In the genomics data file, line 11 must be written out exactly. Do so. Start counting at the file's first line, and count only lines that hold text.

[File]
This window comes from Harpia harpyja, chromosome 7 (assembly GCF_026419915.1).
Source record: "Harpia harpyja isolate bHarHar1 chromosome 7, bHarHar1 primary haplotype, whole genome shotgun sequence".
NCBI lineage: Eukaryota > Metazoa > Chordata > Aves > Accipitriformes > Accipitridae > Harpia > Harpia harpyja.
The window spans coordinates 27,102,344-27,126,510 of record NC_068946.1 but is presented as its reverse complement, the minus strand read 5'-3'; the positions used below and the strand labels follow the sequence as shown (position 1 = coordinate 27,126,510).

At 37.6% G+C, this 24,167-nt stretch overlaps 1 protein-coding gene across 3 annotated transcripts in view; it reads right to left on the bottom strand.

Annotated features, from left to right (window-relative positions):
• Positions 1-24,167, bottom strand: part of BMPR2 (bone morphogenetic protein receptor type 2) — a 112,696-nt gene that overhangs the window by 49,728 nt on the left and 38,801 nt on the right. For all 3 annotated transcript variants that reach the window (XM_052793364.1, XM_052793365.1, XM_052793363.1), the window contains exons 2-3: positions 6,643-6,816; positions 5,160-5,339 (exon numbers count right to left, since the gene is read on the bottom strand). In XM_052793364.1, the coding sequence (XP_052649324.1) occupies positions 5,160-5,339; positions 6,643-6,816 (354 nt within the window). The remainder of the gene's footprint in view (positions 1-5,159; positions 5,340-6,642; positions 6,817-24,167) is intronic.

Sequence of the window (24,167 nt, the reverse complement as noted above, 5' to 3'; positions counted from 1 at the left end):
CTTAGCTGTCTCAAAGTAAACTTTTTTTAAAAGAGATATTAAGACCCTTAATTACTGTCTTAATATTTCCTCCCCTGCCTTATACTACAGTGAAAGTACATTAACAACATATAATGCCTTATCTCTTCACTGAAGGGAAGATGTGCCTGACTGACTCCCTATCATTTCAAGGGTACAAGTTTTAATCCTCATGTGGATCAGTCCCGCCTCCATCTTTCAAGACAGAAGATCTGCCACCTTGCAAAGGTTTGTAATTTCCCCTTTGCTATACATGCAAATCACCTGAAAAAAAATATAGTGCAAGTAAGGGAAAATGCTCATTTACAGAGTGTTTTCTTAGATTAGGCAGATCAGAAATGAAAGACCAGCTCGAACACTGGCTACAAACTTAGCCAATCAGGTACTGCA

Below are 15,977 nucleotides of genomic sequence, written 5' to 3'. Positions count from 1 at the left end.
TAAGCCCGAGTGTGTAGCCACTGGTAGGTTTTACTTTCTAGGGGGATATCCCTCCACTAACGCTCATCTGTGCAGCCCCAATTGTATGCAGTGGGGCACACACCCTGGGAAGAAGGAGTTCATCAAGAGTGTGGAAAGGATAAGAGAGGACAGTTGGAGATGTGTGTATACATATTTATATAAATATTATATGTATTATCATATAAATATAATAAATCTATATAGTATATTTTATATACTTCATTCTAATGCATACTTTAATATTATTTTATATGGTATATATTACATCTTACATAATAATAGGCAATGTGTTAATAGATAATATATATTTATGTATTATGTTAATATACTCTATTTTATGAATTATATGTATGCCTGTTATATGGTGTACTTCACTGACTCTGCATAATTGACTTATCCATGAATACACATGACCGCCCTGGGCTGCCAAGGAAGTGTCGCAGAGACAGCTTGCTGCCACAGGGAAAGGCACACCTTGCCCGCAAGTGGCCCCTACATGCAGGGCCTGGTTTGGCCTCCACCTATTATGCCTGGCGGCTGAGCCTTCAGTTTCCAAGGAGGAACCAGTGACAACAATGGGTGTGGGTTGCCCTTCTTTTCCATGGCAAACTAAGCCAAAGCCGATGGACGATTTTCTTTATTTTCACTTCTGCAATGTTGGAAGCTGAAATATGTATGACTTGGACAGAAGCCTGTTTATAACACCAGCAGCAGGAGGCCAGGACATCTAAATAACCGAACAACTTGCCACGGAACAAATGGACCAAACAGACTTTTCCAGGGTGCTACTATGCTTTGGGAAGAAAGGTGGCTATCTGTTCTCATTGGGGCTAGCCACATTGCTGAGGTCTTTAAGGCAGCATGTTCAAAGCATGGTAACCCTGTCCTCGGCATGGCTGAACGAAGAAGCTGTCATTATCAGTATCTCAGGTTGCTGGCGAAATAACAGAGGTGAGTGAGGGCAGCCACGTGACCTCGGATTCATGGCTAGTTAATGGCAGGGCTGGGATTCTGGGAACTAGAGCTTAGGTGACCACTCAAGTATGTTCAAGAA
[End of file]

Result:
TAAGCCCGAGTGTGTAGCCACTGGTAGGTTTTACTTTCTAGGGGGATATCCCTCCACTAACGCTCATCTGTGCAGCCCCAATTGTATGCAGTGGGGCACACACCCTGGGAAGAAGGAGTTCATCAAGAGTGTGGAAAGGATAAGAGAGGACAGTTGGAGATGTGTGTATACATATTTATATAAATATTATATGTATTATCATATAAATATAATAAATCTATATAGTATATTTTATATACTTCATTCTAATGCATACTTTAATATTATTTTATATGGTATATATTACATCTTACATAATAATAGGCAATGTGTTAATAGATAATATATATTTATGTATTATGTTAATATACTCTATTTTATGAATTATATGTATGCCTGTTATATGGTGTACTTCACTGACTCTGCATAATTGACTTATCCATGAATACACATGACCGCCCTGGGCTGCCAAGGAAGTGTCGCAGAGACAGCTTGCTGCCACAGGGAAAGGCACACCTTGCCCGCAAGTGGCCCCTACATGCAGGGCCTGGTTTGGCCTCCACCTATTATGCCTGGCGGCTGAGCCTTCAGTTTCCAAGGAGGAACCAGTGACAACAATGGGTGTGGGTTGCCCTTCTTTTCCATGGCAAACTAAGCCAAAGCCGATGGACGATTTTCTTTATTTTCACTTCTGCAATGTTGGAAGCTGAAATATGTATGACTTGGACAGAAGCCTGTTTATAACACCAGCAGCAGGAGGCCAGGACATCTAAATAACCGAACAACTTGCCACGGAACAAATGGACCAAACAGACTTTTCCAGGGTGCTACTATGCTTTGGGAAGAAAGGTGGCTATCTGTTCTCATTGGGGCTAGCCACATTGCTGAGGTCTTTAAGGCAGCATGTTCAAAGCATGGTAACCCTGTCCTCGGCATGGCTGAACGAAGAAGCTGTCATTATCAGTATCTCAGGTTGCTGGCGAAATAACAGAGGTGAGTGAGGGCAGCCACGTGACCTCGGATTCATGGCTAGTTAATGGCAGGGCTGGGATTCTGGGAACTAGAGCTTAGGTGACCACTCAAGTATGTTCAAGAA